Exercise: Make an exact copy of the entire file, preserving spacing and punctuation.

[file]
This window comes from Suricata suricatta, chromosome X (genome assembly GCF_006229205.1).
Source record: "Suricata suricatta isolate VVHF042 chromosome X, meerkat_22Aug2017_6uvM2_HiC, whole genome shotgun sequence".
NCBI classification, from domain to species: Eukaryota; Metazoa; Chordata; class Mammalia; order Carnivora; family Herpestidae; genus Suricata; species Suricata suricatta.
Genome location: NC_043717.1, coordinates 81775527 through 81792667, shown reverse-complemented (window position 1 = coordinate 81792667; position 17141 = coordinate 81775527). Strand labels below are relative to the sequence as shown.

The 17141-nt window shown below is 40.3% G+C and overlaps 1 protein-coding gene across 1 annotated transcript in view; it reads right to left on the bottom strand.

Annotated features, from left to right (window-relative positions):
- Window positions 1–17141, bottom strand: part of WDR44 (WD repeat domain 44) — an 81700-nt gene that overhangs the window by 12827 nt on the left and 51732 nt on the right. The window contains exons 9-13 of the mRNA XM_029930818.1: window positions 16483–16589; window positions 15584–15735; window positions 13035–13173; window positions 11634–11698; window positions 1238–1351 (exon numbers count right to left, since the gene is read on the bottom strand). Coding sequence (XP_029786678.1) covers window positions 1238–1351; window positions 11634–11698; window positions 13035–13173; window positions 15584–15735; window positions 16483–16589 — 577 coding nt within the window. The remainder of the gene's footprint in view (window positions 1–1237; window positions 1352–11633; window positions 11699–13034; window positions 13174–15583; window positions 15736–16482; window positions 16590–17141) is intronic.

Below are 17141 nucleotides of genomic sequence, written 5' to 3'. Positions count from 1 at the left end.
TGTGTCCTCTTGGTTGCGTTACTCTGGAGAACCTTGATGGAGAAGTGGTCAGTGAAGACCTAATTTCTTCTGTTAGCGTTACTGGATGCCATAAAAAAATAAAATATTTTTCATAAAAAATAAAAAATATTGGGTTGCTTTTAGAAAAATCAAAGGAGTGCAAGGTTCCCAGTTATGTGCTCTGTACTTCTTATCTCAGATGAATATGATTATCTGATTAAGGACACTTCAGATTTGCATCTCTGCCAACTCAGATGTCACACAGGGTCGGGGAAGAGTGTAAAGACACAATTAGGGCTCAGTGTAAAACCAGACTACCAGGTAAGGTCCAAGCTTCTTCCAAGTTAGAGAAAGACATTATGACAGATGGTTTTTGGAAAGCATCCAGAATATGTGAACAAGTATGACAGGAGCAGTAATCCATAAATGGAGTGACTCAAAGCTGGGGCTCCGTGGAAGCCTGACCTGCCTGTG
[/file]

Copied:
This window comes from Suricata suricatta, chromosome X (genome assembly GCF_006229205.1).
Source record: "Suricata suricatta isolate VVHF042 chromosome X, meerkat_22Aug2017_6uvM2_HiC, whole genome shotgun sequence".
NCBI classification, from domain to species: Eukaryota; Metazoa; Chordata; class Mammalia; order Carnivora; family Herpestidae; genus Suricata; species Suricata suricatta.
Genome location: NC_043717.1, coordinates 81775527 through 81792667, shown reverse-complemented (window position 1 = coordinate 81792667; position 17141 = coordinate 81775527). Strand labels below are relative to the sequence as shown.

The 17141-nt window shown below is 40.3% G+C and overlaps 1 protein-coding gene across 1 annotated transcript in view; it reads right to left on the bottom strand.

Annotated features, from left to right (window-relative positions):
- Window positions 1–17141, bottom strand: part of WDR44 (WD repeat domain 44) — an 81700-nt gene that overhangs the window by 12827 nt on the left and 51732 nt on the right. The window contains exons 9-13 of the mRNA XM_029930818.1: window positions 16483–16589; window positions 15584–15735; window positions 13035–13173; window positions 11634–11698; window positions 1238–1351 (exon numbers count right to left, since the gene is read on the bottom strand). Coding sequence (XP_029786678.1) covers window positions 1238–1351; window positions 11634–11698; window positions 13035–13173; window positions 15584–15735; window positions 16483–16589 — 577 coding nt within the window. The remainder of the gene's footprint in view (window positions 1–1237; window positions 1352–11633; window positions 11699–13034; window positions 13174–15583; window positions 15736–16482; window positions 16590–17141) is intronic.

Below are 17141 nucleotides of genomic sequence, written 5' to 3'. Positions count from 1 at the left end.
TGTGTCCTCTTGGTTGCGTTACTCTGGAGAACCTTGATGGAGAAGTGGTCAGTGAAGACCTAATTTCTTCTGTTAGCGTTACTGGATGCCATAAAAAAATAAAATATTTTTCATAAAAAATAAAAAATATTGGGTTGCTTTTAGAAAAATCAAAGGAGTGCAAGGTTCCCAGTTATGTGCTCTGTACTTCTTATCTCAGATGAATATGATTATCTGATTAAGGACACTTCAGATTTGCATCTCTGCCAACTCAGATGTCACACAGGGTCGGGGAAGAGTGTAAAGACACAATTAGGGCTCAGTGTAAAACCAGACTACCAGGTAAGGTCCAAGCTTCTTCCAAGTTAGAGAAAGACATTATGACAGATGGTTTTTGGAAAGCATCCAGAATATGTGAACAAGTATGACAGGAGCAGTAATCCATAAATGGAGTGACTCAAAGCTGGGGCTCCGTGGAAGCCTGACCTGCCTGTG